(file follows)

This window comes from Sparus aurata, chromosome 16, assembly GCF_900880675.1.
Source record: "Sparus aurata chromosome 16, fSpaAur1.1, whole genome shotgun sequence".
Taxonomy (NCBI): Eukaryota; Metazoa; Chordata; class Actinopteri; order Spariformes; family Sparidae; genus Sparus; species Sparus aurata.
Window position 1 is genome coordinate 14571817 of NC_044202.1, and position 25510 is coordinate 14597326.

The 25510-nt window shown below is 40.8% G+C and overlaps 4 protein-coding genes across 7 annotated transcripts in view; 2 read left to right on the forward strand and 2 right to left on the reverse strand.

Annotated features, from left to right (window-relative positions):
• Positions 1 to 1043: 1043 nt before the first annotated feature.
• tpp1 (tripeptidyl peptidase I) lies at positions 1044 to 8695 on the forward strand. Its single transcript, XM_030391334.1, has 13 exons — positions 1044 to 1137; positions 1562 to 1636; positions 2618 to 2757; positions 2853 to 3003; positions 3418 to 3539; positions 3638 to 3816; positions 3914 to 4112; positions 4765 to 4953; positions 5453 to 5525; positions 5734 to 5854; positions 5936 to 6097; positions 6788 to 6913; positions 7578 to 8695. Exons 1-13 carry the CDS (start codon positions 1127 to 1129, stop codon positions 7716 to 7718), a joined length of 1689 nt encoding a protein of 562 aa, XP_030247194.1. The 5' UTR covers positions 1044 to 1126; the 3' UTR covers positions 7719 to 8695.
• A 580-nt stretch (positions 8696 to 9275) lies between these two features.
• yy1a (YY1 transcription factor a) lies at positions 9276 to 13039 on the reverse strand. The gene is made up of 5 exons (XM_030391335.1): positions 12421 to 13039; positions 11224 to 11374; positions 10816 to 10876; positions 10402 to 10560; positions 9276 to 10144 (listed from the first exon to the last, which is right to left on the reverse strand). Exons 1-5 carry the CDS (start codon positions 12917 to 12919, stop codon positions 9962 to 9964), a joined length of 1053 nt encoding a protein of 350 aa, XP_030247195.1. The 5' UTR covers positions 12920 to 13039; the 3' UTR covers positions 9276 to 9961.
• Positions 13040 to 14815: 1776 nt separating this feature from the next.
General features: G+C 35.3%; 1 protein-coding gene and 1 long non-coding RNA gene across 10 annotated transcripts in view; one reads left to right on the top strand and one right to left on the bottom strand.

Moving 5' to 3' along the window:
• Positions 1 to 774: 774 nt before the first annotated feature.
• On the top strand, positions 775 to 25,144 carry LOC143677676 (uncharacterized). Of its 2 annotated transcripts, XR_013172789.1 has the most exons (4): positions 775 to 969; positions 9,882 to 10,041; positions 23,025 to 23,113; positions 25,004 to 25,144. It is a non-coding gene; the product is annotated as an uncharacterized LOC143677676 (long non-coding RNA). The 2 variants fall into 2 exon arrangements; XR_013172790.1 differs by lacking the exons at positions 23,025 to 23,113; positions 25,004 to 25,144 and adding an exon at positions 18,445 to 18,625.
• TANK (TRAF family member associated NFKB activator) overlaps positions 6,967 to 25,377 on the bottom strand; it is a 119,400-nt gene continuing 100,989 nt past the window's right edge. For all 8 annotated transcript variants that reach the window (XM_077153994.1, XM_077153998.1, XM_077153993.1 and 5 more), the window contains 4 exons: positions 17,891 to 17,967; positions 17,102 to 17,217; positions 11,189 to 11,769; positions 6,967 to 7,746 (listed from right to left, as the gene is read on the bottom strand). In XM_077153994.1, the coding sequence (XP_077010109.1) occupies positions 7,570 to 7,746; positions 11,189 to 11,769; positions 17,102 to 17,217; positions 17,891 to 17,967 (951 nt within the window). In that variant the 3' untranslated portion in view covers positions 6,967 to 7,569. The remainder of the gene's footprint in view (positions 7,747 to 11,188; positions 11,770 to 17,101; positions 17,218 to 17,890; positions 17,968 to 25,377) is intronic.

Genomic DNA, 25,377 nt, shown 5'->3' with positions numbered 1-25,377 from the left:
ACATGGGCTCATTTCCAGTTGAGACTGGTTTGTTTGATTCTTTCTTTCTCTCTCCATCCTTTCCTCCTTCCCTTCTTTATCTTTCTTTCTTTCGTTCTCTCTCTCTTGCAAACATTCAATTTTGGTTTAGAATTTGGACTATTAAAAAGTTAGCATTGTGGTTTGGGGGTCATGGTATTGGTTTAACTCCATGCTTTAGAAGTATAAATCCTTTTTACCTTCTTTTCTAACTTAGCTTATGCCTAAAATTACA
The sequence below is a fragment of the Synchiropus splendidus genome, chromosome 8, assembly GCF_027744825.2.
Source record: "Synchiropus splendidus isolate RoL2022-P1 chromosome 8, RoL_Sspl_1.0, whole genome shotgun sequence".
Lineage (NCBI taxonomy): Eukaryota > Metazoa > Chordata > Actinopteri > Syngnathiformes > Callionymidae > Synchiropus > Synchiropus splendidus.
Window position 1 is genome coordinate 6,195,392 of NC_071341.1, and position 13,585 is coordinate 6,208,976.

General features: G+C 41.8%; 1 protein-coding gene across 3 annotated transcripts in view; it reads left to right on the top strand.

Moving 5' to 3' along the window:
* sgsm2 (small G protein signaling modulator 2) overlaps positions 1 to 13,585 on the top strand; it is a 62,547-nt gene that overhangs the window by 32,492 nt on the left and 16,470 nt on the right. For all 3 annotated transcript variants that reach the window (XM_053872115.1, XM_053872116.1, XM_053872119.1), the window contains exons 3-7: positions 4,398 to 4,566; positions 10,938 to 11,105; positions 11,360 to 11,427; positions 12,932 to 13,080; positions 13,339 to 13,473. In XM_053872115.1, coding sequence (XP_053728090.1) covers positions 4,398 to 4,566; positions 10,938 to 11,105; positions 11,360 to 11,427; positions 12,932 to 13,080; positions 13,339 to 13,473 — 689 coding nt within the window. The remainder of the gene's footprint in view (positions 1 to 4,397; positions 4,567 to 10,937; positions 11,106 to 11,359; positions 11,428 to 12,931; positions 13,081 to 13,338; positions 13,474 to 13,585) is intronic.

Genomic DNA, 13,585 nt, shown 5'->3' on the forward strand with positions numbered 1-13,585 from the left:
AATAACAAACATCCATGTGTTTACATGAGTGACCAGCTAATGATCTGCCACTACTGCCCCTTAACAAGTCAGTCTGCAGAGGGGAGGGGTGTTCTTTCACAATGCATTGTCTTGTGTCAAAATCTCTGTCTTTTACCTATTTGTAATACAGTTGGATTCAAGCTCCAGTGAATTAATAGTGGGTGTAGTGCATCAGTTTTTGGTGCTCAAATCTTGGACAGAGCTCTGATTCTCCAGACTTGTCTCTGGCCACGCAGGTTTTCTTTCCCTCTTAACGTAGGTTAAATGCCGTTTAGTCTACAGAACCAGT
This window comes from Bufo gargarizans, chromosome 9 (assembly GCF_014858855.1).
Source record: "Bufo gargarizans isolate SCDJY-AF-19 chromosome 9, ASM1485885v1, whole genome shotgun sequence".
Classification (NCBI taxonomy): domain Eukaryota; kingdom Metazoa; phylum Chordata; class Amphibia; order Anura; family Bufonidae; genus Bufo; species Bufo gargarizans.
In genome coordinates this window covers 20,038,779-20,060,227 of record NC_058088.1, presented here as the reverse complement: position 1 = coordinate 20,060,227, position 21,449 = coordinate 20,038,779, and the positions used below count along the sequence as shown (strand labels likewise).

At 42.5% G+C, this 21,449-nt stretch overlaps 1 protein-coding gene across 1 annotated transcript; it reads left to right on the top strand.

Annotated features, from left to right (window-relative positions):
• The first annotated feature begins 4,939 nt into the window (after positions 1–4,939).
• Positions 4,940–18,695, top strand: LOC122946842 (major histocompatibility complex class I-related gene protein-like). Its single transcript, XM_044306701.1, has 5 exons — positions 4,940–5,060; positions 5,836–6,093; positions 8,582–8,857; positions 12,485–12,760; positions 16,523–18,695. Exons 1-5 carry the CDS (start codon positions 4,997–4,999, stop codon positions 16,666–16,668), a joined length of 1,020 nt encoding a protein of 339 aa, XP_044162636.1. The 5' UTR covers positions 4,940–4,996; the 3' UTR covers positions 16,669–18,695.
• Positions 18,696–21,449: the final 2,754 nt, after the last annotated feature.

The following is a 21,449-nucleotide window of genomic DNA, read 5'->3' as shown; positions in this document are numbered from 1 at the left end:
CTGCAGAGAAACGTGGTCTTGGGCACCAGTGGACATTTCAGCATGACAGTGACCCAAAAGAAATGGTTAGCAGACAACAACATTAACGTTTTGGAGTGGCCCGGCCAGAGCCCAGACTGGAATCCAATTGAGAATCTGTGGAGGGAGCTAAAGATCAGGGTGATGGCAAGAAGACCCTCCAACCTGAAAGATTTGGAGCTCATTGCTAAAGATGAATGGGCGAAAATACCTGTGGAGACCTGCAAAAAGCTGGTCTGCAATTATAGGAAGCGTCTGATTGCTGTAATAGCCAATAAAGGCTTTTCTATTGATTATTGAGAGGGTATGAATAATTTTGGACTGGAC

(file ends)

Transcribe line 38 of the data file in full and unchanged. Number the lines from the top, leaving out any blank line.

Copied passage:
CTGCAGAGAAACGTGGTCTTGGGCACCAGTGGACATTTCAGCATGACAGTGACCCAAAAGAAATGGTTAGCAGACAACAACATTAACGTTTTGGAGTGGCCCGGCCAGAGCCCAGACTGGAATCCAATTGAGAATCTGTGGAGGGAGCTAAAGATCAGGGTGATGGCAAGAAGACCCTCCAACCTGAAAGATTTGGAGCTCATTGCTAAAGATGAATGGGCGAAAATACCTGTGGAGACCTGCAAAAAGCTGGTCTGCAATTATAGGAAGCGTCTGATTGCTGTAATAGCCAATAAAGGCTTTTCTATTGATTATTGAGAGGGTATGAATAATTTTGGACTGGAC